Property II, Pages 592–596

Neponsit Property Owners' Ass'n, Inc. v. Emigrant Industrial Savings Bank

Court of Appeals of New York, 1938


Neponsit owned a tract of land in Queens and sold lots for residential uses. In 1917, Neponsit conveyed land to the Deyers, which is now owned by defendant. This conveyance contained a covenant providing that each lot owner would pay up to $4 annually per 20x100-foot lot owned. This charge was for maintenance of public purposes. It said if this charge was not paid, it would become a lien on the land until fully paid. Finally, it said that the covenant would run with the land to bind the successors until 1940, when it would terminate.

Procedural History:

Lower court and appellate court denied defendant's motion for judgment on the pleadings and granted plaintiff's motion to dismiss defendant's counterclaim and affirmative defenses.


  • Did the covenant run with the land and become enforceable against defendant?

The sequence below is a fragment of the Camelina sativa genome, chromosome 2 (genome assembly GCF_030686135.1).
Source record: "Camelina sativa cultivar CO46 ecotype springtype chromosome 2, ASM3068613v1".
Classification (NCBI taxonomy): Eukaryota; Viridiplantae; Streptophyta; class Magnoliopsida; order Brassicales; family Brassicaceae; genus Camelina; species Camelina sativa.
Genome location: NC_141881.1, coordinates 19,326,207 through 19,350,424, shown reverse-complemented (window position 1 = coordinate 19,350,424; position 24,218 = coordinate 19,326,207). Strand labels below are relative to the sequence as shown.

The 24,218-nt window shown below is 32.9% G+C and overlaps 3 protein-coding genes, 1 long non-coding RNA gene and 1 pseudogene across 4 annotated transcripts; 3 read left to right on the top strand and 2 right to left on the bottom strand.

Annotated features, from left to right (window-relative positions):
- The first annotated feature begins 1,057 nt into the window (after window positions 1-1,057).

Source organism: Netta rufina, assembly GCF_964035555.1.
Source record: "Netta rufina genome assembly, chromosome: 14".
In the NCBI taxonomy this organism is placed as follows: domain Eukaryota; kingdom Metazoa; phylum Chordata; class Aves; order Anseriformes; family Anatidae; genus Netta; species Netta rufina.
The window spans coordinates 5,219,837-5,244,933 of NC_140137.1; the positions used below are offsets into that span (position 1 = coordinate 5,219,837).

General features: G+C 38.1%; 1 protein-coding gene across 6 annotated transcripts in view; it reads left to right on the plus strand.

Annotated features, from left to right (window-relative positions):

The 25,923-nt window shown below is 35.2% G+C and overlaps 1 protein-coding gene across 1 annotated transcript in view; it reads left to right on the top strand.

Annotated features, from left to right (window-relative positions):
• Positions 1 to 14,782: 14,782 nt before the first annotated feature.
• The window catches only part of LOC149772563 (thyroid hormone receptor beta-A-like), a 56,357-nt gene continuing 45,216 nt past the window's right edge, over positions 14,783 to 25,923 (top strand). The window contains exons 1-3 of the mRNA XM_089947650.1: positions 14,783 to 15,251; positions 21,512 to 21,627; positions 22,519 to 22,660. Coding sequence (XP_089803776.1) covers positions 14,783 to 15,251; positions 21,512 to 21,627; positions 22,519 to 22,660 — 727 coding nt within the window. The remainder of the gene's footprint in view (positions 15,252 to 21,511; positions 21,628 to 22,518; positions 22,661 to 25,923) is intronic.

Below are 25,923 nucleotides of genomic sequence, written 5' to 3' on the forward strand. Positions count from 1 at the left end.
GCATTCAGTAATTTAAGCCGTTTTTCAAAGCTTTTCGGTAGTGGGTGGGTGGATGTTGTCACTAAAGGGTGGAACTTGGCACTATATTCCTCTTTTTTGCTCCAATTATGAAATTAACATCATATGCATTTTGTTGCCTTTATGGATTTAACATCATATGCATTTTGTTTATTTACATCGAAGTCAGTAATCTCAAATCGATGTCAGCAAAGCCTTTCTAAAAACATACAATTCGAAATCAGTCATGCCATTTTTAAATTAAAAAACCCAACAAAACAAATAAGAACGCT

• Did the covenant "touch" or "concern" the land?


  • LexisNexis IconWestLaw LogoCaseMine LogoPage 592–593

    Regardless of the intention of the parties, a covenant will run with the land and will be enforceable against a subsequent purchaser of the land at the suit of one who claims the benefit of the covenant, only if the covenant complies with certain legal requirements. These requirements rest upon ancient rules and precedents. The age-old essentials of a real covenant, aside from the form of the covenant, may be summarily formulated as follows:

    1. it must appear that grantor and grantee intended that the covenant should run with the land;
    2. it must appear that the covenant is one "touching" or "concerning" the land with which it runs;
    3. it must appear that there is "privity of estate" between the promisee or party claiming the benefit of the covenant and the right to enforce it, and the promisor or party who rests under the burden of the covenant.
  • LexisNexis IconWestLaw LogoCaseMine LogoPage 594

    [A] covenant which runs with the land must affect the legal relations—the advantages and the burdens—of the parties to the covenant, as owners of particular parcels of land and not merely as members of the community in general, such as taxpayers or owners of other land.


The covenant also granted an easement to use these public places, which requires maintenance. These burdens should rest upon these who are benefitted thereby. Under equitable principles, privity is not needed.


The covenant "touched" or "concerned" the land and therefore ran with it. Affirmed with costs.